Arts. Numerous items are made for religious purposes: highly elaborate masks and costumes, kachina dolls presented to girls and women who represent them, bows and arrows to boys, jewelry worn by dancers, moccasins (painted or dyed red), women's leggings, fetishes, prayersticks, images of the war gods ( Ahayuda ), wood slat altars, and various insignia of societal membership. Dancing, religious text recitation, and singing (both newly created kachina songs as well as older ones, some of which are in Keresan or archaic Zuni) are also important.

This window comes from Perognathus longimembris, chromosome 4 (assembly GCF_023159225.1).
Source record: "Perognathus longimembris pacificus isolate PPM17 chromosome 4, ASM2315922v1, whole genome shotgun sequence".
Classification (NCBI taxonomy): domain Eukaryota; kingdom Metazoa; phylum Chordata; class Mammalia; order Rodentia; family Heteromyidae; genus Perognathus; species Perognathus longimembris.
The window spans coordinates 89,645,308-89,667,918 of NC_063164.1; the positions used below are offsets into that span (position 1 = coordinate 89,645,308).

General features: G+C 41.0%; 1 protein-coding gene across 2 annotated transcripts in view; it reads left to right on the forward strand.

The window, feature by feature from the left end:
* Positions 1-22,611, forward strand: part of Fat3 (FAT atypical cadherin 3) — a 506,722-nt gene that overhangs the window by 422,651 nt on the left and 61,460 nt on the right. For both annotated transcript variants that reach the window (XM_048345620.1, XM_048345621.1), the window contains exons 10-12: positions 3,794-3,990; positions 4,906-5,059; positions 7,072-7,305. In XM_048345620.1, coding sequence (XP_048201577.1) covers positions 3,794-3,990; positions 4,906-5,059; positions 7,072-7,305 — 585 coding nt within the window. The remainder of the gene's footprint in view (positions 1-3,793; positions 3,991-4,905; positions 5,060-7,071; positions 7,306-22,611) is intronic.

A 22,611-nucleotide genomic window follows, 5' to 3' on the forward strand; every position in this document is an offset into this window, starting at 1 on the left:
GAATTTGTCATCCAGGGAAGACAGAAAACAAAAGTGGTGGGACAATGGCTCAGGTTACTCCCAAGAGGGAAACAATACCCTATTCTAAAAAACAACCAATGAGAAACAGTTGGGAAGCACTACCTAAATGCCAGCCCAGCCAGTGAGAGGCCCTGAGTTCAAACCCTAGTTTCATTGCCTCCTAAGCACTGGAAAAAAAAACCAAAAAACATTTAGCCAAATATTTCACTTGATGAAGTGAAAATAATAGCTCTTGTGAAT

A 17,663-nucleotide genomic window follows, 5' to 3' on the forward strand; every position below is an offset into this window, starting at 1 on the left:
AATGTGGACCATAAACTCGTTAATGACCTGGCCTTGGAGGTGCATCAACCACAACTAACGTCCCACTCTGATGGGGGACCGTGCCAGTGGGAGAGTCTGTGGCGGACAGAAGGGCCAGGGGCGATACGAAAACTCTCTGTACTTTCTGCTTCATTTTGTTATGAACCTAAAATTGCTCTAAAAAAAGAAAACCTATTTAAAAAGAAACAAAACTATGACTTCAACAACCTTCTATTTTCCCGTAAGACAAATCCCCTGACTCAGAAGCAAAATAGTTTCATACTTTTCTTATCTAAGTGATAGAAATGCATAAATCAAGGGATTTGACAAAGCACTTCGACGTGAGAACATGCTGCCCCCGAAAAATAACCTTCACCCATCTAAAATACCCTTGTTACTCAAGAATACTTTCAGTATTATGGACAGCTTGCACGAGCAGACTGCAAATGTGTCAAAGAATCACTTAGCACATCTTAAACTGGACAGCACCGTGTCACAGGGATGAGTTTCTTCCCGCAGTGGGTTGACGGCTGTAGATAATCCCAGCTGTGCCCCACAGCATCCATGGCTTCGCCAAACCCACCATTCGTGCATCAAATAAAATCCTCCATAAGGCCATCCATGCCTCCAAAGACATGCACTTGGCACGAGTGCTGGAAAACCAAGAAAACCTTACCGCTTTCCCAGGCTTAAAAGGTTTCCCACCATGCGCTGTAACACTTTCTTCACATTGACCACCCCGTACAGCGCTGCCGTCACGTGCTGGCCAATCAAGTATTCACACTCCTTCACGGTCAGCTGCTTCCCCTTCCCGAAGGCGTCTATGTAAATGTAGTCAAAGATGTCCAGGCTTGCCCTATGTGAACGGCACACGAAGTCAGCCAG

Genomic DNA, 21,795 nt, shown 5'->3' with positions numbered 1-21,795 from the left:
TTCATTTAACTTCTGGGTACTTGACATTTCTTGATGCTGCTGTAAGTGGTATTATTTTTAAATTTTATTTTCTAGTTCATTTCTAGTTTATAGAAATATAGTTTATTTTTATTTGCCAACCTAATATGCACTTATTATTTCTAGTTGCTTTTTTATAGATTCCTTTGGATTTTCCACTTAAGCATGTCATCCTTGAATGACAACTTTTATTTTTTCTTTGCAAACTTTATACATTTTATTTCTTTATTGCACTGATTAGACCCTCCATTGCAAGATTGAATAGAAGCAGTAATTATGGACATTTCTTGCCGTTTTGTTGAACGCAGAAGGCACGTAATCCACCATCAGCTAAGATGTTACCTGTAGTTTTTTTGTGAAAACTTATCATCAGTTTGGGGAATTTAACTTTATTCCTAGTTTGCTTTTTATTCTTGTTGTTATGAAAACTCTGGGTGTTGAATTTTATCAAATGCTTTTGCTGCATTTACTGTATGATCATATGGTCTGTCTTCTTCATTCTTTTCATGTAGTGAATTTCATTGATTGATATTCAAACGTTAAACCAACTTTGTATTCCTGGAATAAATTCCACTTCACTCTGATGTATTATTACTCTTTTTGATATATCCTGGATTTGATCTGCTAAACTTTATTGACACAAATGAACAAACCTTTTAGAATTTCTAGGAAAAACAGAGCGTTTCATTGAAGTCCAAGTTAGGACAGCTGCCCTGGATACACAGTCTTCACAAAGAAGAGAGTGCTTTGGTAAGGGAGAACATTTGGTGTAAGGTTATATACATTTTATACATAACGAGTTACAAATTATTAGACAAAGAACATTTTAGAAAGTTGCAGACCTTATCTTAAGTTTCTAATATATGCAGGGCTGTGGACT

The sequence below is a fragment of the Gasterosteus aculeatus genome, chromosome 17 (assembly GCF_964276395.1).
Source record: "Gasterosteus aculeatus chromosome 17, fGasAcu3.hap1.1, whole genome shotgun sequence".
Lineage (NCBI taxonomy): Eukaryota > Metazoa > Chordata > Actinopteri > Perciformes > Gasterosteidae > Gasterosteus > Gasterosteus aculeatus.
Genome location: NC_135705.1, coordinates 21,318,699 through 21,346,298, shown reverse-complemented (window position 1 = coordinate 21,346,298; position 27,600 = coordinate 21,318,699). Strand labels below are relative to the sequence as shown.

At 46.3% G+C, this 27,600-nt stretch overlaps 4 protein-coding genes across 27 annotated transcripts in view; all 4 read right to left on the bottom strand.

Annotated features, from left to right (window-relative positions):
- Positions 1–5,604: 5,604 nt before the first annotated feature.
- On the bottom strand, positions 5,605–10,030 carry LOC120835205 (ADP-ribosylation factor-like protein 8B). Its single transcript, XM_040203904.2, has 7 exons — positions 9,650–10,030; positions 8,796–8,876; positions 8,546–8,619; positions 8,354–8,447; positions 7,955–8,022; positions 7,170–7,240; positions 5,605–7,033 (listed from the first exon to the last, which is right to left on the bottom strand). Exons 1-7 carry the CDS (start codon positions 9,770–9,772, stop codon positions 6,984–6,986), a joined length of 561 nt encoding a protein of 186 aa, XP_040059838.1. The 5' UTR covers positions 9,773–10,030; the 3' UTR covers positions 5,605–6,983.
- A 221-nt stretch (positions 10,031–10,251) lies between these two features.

Medicine. Sickness is caused by taboo infractions or witchcraft. A tremendous variety of medicinal plants, which are either collected or traded for with other tribes, is used in curing. These are administered in a variety of ways—internally, often as teas, rubbed on the skin, or smoked. The curing societies are associated with specific maladies and effect specific cures. A modern hospital (U.S. Public Health Service) is located at Black Rock for general health, dental, and eye care. Serious problems involve ambulance transport to the Gallup Indian Hospital or air service to Albuquerque's Bernalillo County Indian Hospital.